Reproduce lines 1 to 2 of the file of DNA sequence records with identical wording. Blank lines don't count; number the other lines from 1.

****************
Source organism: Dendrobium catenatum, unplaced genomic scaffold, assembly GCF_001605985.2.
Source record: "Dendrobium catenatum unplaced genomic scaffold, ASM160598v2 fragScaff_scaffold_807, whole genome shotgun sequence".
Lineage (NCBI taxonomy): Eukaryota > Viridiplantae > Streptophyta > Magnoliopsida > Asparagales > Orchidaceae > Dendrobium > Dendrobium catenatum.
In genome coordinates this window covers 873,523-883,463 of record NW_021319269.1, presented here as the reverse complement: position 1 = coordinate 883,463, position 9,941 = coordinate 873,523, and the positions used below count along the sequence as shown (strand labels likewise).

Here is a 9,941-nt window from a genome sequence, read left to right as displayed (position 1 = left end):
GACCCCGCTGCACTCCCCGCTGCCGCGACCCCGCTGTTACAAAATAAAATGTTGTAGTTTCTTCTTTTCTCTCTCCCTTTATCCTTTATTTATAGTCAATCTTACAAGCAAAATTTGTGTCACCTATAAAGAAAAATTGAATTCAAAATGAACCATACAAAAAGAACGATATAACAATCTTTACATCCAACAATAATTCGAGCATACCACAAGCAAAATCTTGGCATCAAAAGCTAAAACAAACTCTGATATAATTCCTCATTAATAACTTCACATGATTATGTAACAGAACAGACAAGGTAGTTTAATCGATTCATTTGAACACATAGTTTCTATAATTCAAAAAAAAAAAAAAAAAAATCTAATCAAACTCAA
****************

Source organism: Dendrobium catenatum, unplaced genomic scaffold, assembly GCF_001605985.2.
Source record: "Dendrobium catenatum unplaced genomic scaffold, ASM160598v2 fragScaff_scaffold_807, whole genome shotgun sequence".